In 2009, boaters killed a record 97 manatees in Florida.
That grim record was recently broken in 2016, and the year isn't over yet.
The 98th manatee to die this year, the one that broke the record, was an adult female that was found dead on Dec. 2 in Fort Lauderdale's Stranahan River.
Most manatees that are killed by boats are clobbered by the skeg, which shatters their bones and can drive the shards into their heart and lungs. But this manatee, which was more than 10 feet long, was killed by "acute trauma by a propeller," according to Martine de Wit, the veterinarian who oversees the state's Marine Mammal Pathology Laboratory in St. Petersburg.
"So this was the less common type of trauma," she said.
The record-breaking find comes as the U.S. Fish and Wildlife Service is considering taking manatees off its endangered list and reclassifying them as merely "threatened."
The number killed by boats this year is far beyond the limit of 12 a year that a federal study said would mark the most deaths caused by humans that Florida manatees could tolerate without risking extinction.
"Watercraft collisions are the major threat to the manatee, long-term," de Wit said.
This year's total for boat-related deaths is already 11 more than last year's toll, and far beyond the 2014 total of 69.
The total number of manatee deaths from various causes in 2016 is 472, which is higher than last year's 405. However it's well short of the record of 830, set in 2013 amid a deadly cold snap and a wave of poisonings by Red Tide, as well as a mysterious ailment in manatees found in the Indian River Lagoon that's still under investigation.
A few spots around the state's coastline have so far posted the highest numbers of manatees killed from being run over by boaters. Lee County leads the state with 18 casualties, Volusia has 12 and Monroe 10.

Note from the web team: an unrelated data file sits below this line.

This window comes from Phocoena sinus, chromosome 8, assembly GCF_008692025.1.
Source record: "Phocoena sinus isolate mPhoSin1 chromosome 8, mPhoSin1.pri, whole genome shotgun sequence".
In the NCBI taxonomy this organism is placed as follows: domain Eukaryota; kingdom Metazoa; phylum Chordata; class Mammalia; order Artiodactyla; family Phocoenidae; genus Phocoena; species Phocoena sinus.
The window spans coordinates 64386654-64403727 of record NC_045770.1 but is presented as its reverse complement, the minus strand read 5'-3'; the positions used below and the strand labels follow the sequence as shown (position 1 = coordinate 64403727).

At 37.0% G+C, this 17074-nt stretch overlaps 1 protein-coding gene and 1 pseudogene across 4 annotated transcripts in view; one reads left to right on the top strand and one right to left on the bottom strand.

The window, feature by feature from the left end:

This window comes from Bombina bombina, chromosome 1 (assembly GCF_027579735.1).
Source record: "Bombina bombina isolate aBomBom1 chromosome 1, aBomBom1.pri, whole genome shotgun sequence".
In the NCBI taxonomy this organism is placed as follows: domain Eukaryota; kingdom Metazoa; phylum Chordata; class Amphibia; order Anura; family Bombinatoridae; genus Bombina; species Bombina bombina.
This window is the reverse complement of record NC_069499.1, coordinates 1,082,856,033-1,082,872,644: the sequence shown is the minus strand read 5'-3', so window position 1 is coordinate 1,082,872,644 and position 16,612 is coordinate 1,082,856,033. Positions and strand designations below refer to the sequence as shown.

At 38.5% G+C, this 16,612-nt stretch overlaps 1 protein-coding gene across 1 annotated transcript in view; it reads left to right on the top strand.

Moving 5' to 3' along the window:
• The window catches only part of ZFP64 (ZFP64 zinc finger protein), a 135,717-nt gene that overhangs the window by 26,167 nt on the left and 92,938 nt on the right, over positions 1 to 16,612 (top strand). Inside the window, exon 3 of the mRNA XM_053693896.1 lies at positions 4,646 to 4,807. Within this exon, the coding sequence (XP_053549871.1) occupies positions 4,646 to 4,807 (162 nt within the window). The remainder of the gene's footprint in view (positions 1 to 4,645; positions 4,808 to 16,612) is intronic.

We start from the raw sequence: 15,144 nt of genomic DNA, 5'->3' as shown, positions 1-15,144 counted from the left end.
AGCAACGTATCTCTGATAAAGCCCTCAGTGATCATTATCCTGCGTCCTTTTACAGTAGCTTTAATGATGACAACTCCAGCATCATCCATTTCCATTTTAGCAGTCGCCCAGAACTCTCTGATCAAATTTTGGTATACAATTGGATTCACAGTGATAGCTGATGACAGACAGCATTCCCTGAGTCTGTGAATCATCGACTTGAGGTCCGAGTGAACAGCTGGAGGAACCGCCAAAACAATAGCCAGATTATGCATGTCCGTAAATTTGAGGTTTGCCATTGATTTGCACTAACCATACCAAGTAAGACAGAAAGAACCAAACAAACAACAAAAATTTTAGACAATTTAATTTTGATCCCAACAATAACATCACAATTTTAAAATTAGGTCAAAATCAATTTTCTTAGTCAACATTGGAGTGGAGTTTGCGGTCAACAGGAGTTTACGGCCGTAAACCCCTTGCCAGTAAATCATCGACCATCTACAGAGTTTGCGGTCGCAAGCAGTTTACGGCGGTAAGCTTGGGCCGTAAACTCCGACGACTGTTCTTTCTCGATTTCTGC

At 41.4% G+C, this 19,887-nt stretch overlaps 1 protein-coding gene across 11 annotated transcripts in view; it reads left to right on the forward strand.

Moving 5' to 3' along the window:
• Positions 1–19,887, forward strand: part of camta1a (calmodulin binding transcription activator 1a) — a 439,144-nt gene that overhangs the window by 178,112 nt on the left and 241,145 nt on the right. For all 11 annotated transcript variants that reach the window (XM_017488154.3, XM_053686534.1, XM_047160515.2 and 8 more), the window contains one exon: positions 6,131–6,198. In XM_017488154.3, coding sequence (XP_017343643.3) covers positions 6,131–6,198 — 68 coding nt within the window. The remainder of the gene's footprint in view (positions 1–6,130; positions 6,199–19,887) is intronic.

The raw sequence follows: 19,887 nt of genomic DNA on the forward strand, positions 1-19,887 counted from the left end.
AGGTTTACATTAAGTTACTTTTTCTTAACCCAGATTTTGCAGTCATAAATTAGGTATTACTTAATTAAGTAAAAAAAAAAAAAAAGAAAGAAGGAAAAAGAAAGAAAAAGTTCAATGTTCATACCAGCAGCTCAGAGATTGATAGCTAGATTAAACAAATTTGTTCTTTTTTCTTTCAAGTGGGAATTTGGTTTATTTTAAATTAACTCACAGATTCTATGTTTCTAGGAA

In the Tampa Bay area, seven manatees were killed by boats in Hillsborough County waters, while Pinellas saw two deaths.
There is some good news, however. "We also rescued a high number of manatees that had been hit by boats," de Wit said. State biologists have managed to net 30 injured manatees so far, she said. But she added: "I'm not saying they all survived."
What caused the big jump in boat deaths? One factor, de Wit said, is that there appear to be more manatees now than there used to be. Aerial surveys earlier this year counted a record 6,250 swimming in the state's waterways.
She and Patrick Rose, executive director of the Save the Manatee Club, also cited the economy as a factor. Lower gas prices combined with an improving economy means more boats out on the water. Meanwhile continued waterfront development whittles away at the places where manatees live and puts more boats in those areas.
Because of those factors, Rose said, "I predicted a year ago we would break (the record). I feel no satisfaction in seeing it happen, though."
Manatees have been a popular Florida icon since the 1960s, featured on everything from license plates to minor league baseball uniforms. They're even the centerpiece of an annual Manatee Festival, which is expected to draw thousands of tourists to Crystal River this weekend.
Settlers and Seminoles considered manatees an excellent food source, but they have been classified as endangered since the first federal endangered species list came out in 1967.
They earned their place on the list not because of their numbers — which at the time were a mystery — but because of the threats to their future from waterfront development and boat collisions.
While those threats still exist, the U.S. Fish and Wildlife Service has proposed changing manatees' status based on a computer model that tries to predict the future of the species.
Contact Craig Pittman at email@example.com. Follow @craigtimes.